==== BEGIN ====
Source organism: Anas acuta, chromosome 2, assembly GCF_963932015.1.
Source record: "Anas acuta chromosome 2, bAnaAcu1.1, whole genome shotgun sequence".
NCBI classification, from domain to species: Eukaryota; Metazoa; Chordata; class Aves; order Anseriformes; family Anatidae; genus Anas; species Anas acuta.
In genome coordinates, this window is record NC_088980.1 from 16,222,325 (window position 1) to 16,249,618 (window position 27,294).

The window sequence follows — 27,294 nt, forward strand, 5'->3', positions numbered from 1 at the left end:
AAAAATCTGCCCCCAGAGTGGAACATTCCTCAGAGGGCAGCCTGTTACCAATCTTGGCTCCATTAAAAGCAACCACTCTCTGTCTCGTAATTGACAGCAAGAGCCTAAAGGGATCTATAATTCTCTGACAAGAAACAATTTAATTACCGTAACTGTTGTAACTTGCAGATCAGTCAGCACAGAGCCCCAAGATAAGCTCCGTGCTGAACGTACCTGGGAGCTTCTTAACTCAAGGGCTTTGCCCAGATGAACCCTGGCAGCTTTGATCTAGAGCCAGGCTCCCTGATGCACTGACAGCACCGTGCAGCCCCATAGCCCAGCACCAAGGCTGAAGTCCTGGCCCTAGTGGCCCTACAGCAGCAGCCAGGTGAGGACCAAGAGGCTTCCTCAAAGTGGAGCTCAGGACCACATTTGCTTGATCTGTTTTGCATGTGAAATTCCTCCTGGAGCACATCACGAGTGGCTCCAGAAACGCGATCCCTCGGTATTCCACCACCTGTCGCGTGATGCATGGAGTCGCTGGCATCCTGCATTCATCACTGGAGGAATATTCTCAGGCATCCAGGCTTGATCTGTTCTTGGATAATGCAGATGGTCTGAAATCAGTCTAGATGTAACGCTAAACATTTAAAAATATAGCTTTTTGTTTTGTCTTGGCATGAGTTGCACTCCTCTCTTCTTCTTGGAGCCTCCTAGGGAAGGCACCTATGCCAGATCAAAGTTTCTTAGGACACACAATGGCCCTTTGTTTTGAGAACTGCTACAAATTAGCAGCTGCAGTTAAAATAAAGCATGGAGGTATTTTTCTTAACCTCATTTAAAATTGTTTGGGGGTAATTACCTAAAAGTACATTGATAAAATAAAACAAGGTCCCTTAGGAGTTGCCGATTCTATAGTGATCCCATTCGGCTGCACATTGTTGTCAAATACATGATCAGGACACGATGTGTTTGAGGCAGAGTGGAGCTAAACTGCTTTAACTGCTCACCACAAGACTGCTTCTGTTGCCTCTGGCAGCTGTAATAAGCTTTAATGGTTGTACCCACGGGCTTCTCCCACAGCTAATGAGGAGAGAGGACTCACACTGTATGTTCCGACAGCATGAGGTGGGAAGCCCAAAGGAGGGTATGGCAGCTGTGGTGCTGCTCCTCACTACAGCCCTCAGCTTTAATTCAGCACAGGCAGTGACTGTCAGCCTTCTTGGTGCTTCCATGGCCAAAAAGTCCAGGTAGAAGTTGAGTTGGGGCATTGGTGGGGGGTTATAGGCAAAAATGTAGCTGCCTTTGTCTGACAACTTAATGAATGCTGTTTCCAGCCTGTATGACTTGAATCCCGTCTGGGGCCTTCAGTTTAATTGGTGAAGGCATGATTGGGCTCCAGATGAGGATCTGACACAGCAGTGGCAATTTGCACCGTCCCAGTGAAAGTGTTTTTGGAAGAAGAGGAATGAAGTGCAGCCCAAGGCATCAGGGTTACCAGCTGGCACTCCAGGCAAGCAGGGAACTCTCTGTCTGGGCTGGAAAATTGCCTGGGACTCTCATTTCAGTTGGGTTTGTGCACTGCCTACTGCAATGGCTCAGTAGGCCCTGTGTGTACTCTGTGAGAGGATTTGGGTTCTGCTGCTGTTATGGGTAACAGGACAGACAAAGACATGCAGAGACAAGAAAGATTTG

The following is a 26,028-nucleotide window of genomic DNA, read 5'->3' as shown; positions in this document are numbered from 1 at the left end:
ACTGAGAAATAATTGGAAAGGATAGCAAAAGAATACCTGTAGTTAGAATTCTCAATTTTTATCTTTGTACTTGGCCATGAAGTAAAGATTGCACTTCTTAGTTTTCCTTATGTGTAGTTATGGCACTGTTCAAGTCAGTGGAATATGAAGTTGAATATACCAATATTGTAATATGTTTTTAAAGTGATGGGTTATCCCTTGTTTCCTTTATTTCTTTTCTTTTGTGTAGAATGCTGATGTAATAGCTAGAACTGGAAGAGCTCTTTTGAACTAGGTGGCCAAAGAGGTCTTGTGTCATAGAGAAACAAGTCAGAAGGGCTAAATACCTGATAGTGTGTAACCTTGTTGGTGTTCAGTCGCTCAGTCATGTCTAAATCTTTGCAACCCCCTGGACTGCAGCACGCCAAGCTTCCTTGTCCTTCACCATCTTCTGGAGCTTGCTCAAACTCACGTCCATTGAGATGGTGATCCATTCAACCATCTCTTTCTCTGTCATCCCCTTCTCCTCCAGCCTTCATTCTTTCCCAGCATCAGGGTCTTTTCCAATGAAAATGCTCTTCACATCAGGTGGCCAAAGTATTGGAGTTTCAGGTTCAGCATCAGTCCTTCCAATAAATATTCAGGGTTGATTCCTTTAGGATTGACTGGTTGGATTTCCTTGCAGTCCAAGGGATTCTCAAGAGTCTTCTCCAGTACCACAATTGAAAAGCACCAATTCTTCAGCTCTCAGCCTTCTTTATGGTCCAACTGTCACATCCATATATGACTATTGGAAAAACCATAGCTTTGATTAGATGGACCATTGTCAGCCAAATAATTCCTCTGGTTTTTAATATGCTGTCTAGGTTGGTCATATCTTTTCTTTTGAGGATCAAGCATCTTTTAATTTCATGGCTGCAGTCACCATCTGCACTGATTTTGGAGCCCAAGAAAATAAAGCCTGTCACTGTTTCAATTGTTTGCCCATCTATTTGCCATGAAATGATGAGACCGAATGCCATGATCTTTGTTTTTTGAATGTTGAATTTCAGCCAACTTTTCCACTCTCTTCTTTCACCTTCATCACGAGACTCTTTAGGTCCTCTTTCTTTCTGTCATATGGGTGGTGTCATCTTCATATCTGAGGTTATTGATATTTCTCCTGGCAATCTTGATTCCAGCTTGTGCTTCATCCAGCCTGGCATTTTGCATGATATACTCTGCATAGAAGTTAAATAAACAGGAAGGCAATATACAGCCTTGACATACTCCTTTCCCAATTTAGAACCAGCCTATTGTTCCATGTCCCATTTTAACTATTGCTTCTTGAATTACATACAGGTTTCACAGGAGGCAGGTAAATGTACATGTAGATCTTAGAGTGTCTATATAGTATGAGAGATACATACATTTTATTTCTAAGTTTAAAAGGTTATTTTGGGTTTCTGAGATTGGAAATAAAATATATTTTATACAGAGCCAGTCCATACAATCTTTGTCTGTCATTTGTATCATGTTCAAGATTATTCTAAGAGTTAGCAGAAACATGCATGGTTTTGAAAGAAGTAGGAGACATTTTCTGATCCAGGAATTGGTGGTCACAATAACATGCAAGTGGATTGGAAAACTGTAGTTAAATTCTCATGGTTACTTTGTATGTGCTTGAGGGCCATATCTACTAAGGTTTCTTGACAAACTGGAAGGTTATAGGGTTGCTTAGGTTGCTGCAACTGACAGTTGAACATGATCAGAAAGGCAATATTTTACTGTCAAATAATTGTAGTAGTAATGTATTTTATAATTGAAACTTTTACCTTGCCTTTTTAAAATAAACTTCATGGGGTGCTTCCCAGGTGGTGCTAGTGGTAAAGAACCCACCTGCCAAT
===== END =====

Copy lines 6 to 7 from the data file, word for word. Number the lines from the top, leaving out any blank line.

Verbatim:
AAAAATCTGCCCCCAGAGTGGAACATTCCTCAGAGGGCAGCCTGTTACCAATCTTGGCTCCATTAAAAGCAACCACTCTCTGTCTCGTAATTGACAGCAAGAGCCTAAAGGGATCTATAATTCTCTGACAAGAAACAATTTAATTACCGTAACTGTTGTAACTTGCAGATCAGTCAGCACAGAGCCCCAAGATAAGCTCCGTGCTGAACGTACCTGGGAGCTTCTTAACTCAAGGGCTTTGCCCAGATGAACCCTGGCAGCTTTGATCTAGAGCCAGGCTCCCTGATGCACTGACAGCACCGTGCAGCCCCATAGCCCAGCACCAAGGCTGAAGTCCTGGCCCTAGTGGCCCTACAGCAGCAGCCAGGTGAGGACCAAGAGGCTTCCTCAAAGTGGAGCTCAGGACCACATTTGCTTGATCTGTTTTGCATGTGAAATTCCTCCTGGAGCACATCACGAGTGGCTCCAGAAACGCGATCCCTCGGTATTCCACCACCTGTCGCGTGATGCATGGAGTCGCTGGCATCCTGCATTCATCACTGGAGGAATATTCTCAGGCATCCAGGCTTGATCTGTTCTTGGATAATGCAGATGGTCTGAAATCAGTCTAGATGTAACGCTAAACATTTAAAAATATAGCTTTTTGTTTTGTCTTGGCATGAGTTGCACTCCTCTCTTCTTCTTGGAGCCTCCTAGGGAAGGCACCTATGCCAGATCAAAGTTTCTTAGGACACACAATGGCCCTTTGTTTTGAGAACTGCTACAAATTAGCAGCTGCAGTTAAAATAAAGCATGGAGGTATTTTTCTTAACCTCATTTAAAATTGTTTGGGGGTAATTACCTAAAAGTACATTGATAAAATAAAACAAGGTCCCTTAGGAGTTGCCGATTCTATAGTGATCCCATTCGGCTGCACATTGTTGTCAAATACATGATCAGGACACGATGTGTTTGAGGCAGAGTGGAGCTAAACTGCTTTAACTGCTCACCACAAGACTGCTTCTGTTGCCTCTGGCAGCTGTAATAAGCTTTAATGGTTGTACCCACGGGCTTCTCCCACAGCTAATGAGGAGAGAGGACTCACACTGTATGTTCCGACAGCATGAGGTGGGAAGCCCAAAGGAGGGTATGGCAGCTGTGGTGCTGCTCCTCACTACAGCCCTCAGCTTTAATTCAGCACAGGCAGTGACTGTCAGCCTTCTTGGTGCTTCCATGGCCAAAAAGTCCAGGTAGAAGTTGAGTTGGGGCATTGGTGGGGGGTTATAGGCAAAAATGTAGCTGCCTTTGTCTGACAACTTAATGAATGCTGTTTCCAGCCTGTATGACTTGAATCCCGTCTGGGGCCTTCAGTTTAATTGGTGAAGGCATGATTGGGCTCCAGATGAGGATCTGACACAGCAGTGGCAATTTGCACCGTCCCAGTGAAAGTGTTTTTGGAAGAAGAGGAATGAAGTGCAGCCCAAGGCATCAGGGTTACCAGCTGGCACTCCAGGCAAGCAGGGAACTCTCTGTCTGGGCTGGAAAATTGCCTGGGACTCTCATTTCAGTTGGGTTTGTGCACTGCCTACTGCAATGGCTCAGTAGGCCCTGTGTGTACTCTGTGAGAGGATTTGGGTTCTGCTGCTGTTATGGGTAACAGGACAGACAAAGACATGCAGAGACAAGAAAGATTTG

The following is a 26,028-nucleotide window of genomic DNA, read 5'->3' as shown; positions in this document are numbered from 1 at the left end: